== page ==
# How to generate PWM output representing a sine wave on the ESP32 (Arduino/PlatformIO)

The following function will compute the value of a sine wave using `micros()` as a timebase, with adjustable frequency. It is hardcoded to expect a 12 bit resolution PWM

```/**
* @brief Calculate the PWM duty cycle (assuming 12 bits resolution) of a sine wave of
* given frequency. micros() is used as a timebase
*
* @param frequency The frequency in Hz
* @return int the corresponding 12-bit PWM value
*/
int sinePWMValue(float frequency) {
unsigned long currentMicros = micros(); // get the current time in microseconds

// calculate the sine wave value for the current time
int sineValue = 2048 + 2047 * sin(2 * PI * currentMicros / (1000000 / frequency));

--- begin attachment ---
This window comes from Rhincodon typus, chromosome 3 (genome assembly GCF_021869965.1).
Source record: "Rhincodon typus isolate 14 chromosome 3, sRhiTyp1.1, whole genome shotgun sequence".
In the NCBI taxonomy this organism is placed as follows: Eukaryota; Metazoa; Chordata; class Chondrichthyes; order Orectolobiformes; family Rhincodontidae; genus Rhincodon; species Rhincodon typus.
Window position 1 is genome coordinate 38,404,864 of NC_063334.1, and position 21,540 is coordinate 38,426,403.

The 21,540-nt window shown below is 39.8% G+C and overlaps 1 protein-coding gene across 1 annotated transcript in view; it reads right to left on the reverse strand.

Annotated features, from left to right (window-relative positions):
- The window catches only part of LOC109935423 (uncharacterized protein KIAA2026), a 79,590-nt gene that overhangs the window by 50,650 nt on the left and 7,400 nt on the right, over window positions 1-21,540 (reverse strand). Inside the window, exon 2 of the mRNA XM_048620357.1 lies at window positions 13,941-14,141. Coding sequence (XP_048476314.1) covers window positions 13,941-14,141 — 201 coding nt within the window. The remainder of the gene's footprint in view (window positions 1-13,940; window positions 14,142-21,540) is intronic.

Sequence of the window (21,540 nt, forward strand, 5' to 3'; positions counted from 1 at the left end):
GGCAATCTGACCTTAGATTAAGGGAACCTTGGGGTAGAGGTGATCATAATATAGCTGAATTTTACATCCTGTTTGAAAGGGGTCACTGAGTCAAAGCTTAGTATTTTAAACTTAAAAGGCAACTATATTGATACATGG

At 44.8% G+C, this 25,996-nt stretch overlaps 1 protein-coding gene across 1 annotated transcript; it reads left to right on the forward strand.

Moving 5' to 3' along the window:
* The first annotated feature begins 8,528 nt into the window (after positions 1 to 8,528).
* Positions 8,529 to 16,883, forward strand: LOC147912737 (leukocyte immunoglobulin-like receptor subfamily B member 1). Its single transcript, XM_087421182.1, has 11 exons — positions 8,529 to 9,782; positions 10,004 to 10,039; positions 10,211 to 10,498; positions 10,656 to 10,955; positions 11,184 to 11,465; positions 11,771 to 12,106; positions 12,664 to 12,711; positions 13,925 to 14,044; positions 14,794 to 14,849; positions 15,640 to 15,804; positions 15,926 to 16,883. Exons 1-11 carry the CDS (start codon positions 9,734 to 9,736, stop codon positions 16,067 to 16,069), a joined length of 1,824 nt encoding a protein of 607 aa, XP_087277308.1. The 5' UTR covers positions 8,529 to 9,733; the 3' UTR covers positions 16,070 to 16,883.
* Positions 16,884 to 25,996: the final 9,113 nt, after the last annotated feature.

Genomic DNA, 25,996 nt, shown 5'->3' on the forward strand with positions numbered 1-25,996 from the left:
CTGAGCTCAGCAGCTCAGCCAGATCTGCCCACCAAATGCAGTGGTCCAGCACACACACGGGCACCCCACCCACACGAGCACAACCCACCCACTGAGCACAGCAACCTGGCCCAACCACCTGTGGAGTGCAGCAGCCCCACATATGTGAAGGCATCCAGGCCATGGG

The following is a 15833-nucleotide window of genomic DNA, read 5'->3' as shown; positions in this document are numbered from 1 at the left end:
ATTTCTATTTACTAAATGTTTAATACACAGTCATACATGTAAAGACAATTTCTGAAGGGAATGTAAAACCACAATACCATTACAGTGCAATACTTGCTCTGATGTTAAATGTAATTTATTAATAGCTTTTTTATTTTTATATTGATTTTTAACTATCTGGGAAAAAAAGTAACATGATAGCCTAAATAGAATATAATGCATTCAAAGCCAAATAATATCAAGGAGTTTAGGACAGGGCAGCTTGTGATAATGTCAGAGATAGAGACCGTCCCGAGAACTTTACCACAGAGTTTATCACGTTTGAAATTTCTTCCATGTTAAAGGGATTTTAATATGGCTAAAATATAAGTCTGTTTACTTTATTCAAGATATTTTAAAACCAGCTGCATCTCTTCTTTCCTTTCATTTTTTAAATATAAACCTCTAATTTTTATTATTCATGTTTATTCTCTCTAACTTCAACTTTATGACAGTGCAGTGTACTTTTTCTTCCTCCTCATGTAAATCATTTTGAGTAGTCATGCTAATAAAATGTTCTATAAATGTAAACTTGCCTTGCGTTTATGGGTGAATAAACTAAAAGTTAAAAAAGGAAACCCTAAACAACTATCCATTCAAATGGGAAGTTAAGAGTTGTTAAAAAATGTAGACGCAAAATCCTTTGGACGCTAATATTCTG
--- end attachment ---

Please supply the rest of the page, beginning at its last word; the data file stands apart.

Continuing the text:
return sineValue;
}```

Based on this, we can use the basic code of our previous post ESP32 minimal Arduino PWM output example (PlatformIO) to generate a 1Hz sine wave (represented by a 10kHz PWM):

```#include <Arduino.h>
#include <driver/ledc.h>

void setup() {
Serial.begin(115200);

ledcSetup(LEDC_CHANNEL_0, 10000 /* Hz */, 12);

ledcAttachPin(GPIO_NUM_14, LEDC_CHANNEL_0);
ledcWrite(LEDC_CHANNEL_0, 2048); // 50%
}

/**
* @brief Calculate the PWM duty cycle (assuming 12 bits resolution) of a sine wave of
* given frequency. micros() is used as a timebase
*
* @param frequency The frequency in Hz
* @return int the corresponding 12-bit PWM value
*/
int sinePWMValue(float frequency) {
unsigned long currentMicros = micros(); // get the current time in microseconds

// calculate the sine wave value for the current time
int sineValue = 2048 + 2047 * sin(2 * PI * currentMicros / (1000000 / frequency));
return sineValue;
}

void loop() {
// Example of how to change the duty cycle to 25%
ledcWrite(LEDC_CHANNEL_0, sinePWMValue(1.0));
}```